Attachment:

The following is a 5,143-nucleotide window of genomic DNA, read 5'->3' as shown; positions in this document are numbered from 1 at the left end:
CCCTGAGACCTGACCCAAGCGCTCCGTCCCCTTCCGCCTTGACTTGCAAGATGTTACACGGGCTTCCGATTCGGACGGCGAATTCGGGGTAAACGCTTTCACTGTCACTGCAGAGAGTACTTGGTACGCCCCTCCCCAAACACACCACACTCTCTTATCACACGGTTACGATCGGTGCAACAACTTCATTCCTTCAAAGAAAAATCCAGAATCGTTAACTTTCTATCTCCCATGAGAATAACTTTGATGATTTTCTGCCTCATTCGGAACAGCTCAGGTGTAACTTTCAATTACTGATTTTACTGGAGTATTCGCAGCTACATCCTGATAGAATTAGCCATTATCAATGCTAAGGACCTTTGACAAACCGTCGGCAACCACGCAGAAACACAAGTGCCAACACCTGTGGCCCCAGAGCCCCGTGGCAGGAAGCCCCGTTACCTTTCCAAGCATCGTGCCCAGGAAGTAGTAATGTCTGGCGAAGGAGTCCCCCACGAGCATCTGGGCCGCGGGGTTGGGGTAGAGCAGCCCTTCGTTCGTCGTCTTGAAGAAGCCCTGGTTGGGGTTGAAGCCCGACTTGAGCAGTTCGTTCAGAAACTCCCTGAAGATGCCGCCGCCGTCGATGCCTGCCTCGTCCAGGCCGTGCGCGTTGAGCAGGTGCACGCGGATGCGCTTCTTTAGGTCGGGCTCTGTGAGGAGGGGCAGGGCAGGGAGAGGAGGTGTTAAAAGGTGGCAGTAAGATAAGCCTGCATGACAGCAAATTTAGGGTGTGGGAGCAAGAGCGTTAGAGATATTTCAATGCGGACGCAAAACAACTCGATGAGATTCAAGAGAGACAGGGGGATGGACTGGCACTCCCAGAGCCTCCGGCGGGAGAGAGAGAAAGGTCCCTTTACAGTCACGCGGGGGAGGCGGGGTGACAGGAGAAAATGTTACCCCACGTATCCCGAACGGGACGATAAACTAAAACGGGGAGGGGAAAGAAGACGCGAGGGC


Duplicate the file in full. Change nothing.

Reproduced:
The following is a 5,143-nucleotide window of genomic DNA, read 5'->3' as shown; positions in this document are numbered from 1 at the left end:
CCCTGAGACCTGACCCAAGCGCTCCGTCCCCTTCCGCCTTGACTTGCAAGATGTTACACGGGCTTCCGATTCGGACGGCGAATTCGGGGTAAACGCTTTCACTGTCACTGCAGAGAGTACTTGGTACGCCCCTCCCCAAACACACCACACTCTCTTATCACACGGTTACGATCGGTGCAACAACTTCATTCCTTCAAAGAAAAATCCAGAATCGTTAACTTTCTATCTCCCATGAGAATAACTTTGATGATTTTCTGCCTCATTCGGAACAGCTCAGGTGTAACTTTCAATTACTGATTTTACTGGAGTATTCGCAGCTACATCCTGATAGAATTAGCCATTATCAATGCTAAGGACCTTTGACAAACCGTCGGCAACCACGCAGAAACACAAGTGCCAACACCTGTGGCCCCAGAGCCCCGTGGCAGGAAGCCCCGTTACCTTTCCAAGCATCGTGCCCAGGAAGTAGTAATGTCTGGCGAAGGAGTCCCCCACGAGCATCTGGGCCGCGGGGTTGGGGTAGAGCAGCCCTTCGTTCGTCGTCTTGAAGAAGCCCTGGTTGGGGTTGAAGCCCGACTTGAGCAGTTCGTTCAGAAACTCCCTGAAGATGCCGCCGCCGTCGATGCCTGCCTCGTCCAGGCCGTGCGCGTTGAGCAGGTGCACGCGGATGCGCTTCTTTAGGTCGGGCTCTGTGAGGAGGGGCAGGGCAGGGAGAGGAGGTGTTAAAAGGTGGCAGTAAGATAAGCCTGCATGACAGCAAATTTAGGGTGTGGGAGCAAGAGCGTTAGAGATATTTCAATGCGGACGCAAAACAACTCGATGAGATTCAAGAGAGACAGGGGGATGGACTGGCACTCCCAGAGCCTCCGGCGGGAGAGAGAGAAAGGTCCCTTTACAGTCACGCGGGGGAGGCGGGGTGACAGGAGAAAATGTTACCCCACGTATCCCGAACGGGACGATAAACTAAAACGGGGAGGGGAAAGAAGACGCGAGGGC